As I was thinking of hidden costs, low prices and high levels of service I couldn’t help but remember when my wife and I purchased a living room set and a stand for our TV. We were offered the opportunity to save even more money if we purchased a dining room table and six chairs. My wife and I are all about saving money and we could afford the additional purchase, so we agreed. Last step in our purchase was to finalize some details and sign the paperwork. We quickly learned about a delivery charge. Because of the large amount of items purchased it was an easy decision to pay the delivery charge. We were asked if we live in the city limits, and our delivery charge was cheaper and now all we had to do was pick a delivery date. After we determined a date, we were informed the TV stand was not available for delivery on our date but would be available one month later. I asked if the company would make two separate deliveries to our home. Our salesman nicely responded “no” but here are some other options you can chose. Our options were pick up the TV stand ourselves at a separate time, pay another delivery charge for two deliveries, or wait another month and have it all delivered at one time. Who wants to wait even longer for such a big purchase? Despite the amount of money we just spent and my negotiating skills they would not budge and make two deliveries. I was quite disappointed.
Hidden costs also remind me when I worked in the restaurant business. I was what they call in the business, in the back of the house (kitchen), cooking the food. The creativity of some orders was definitely exhaustive and in my opinion a big reason why the markup. When the menu is pretty clear what the ingredients are in the selection, and people stray from the menu and want to add extra ingredients, a markup has to be expected.
Where do I fall on this line of hard costs –internalized versus externalized costs? I consider myself to be pretty handy and don’t mind the extra time required to put something together if I can save money. The extra money needed for an already assembled item depends on the item. I can put together some IKEA items, but I certainly would not remodel my kitchen. I purchased new carpet for my living room. I found an excellent price and brought home the carpet. I had no idea how to install carpet. I called a good friend who owns his own home remodeling company. He explained the process what so hard, he contracted a carpet layer when needed. If I tried it could take me all day, but if I hired a professional it would only take about an hour. It was an easy decision to have the carpet installed professionally. To pay for installation was a no brainer.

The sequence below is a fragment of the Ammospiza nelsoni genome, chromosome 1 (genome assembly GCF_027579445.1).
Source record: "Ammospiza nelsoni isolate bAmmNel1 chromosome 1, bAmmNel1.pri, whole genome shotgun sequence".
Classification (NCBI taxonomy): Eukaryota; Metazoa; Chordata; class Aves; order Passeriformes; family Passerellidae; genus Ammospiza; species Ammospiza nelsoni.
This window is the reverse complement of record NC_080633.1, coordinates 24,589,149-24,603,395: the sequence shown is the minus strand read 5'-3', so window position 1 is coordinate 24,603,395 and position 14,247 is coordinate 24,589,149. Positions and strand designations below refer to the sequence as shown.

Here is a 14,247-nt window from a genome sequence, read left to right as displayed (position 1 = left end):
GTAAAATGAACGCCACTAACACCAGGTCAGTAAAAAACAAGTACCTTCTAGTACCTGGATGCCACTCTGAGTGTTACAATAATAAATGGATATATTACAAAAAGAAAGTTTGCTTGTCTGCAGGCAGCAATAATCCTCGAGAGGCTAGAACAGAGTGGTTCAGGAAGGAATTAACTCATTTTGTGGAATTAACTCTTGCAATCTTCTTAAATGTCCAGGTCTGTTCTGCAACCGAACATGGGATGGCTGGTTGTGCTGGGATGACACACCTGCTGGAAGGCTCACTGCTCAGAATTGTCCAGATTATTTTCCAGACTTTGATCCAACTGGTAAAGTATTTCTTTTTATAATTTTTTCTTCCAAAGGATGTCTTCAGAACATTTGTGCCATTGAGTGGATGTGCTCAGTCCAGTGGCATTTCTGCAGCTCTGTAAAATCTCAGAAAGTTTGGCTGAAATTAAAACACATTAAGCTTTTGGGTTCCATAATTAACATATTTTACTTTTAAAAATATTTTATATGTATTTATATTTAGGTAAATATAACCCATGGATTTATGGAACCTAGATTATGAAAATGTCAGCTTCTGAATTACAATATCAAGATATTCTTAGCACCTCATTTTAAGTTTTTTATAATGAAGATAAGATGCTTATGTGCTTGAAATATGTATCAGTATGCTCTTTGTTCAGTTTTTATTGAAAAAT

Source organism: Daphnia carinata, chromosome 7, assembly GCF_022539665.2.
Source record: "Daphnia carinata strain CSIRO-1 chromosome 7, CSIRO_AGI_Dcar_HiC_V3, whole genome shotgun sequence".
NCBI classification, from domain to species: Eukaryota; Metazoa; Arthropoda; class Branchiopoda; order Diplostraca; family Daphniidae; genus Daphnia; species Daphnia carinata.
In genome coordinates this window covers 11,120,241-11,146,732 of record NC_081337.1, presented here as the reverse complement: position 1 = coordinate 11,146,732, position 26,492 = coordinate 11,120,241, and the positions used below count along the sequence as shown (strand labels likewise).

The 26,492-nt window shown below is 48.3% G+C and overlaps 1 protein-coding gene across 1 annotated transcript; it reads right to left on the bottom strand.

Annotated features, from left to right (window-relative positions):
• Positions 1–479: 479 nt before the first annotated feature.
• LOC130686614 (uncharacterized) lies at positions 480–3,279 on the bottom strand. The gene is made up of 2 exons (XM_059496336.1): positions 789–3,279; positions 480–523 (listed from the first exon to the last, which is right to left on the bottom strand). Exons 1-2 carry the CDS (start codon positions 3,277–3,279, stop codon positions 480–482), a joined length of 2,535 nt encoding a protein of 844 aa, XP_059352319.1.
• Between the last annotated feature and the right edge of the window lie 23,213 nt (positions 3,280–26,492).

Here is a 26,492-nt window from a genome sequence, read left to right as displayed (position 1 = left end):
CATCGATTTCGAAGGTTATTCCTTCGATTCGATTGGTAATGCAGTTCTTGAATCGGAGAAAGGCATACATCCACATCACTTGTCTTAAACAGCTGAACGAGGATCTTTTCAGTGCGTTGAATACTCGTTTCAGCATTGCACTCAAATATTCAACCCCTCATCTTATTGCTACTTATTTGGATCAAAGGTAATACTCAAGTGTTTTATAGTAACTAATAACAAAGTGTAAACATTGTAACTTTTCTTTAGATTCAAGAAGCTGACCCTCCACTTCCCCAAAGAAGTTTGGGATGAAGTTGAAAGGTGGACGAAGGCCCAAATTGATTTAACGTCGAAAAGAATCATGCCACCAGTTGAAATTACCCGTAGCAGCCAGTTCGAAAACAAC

I do not offer any services or products professionally, but I do expect a high level of customer service even if the service will cost me extra. Every service provided is going to cost money and the bigger and better the service will without a doubt cost more money. Products will certainly cost less if you have to “assemble or put together.” One could certainly expect to pay more for products if “installation or remodel” is needed. I am willing to pay money for a service I can’t do and I don’t expect the cost of a product to cover the cost of service also. A company may advertise the price of service is included in the purchase price, but we all know the hidden cost in that purchase involves the service.
Where does price stop and value start? I would say that is to be determined by whoever is spending their money. Everyone has their own idea of value and if money isn’t hard to come by, why would one ever do a DIY project? I sure wouldn’t, and those who can just throw money at any type of project or service most likely aren’t buying their goods and services from Wal-Mart or IKEA either.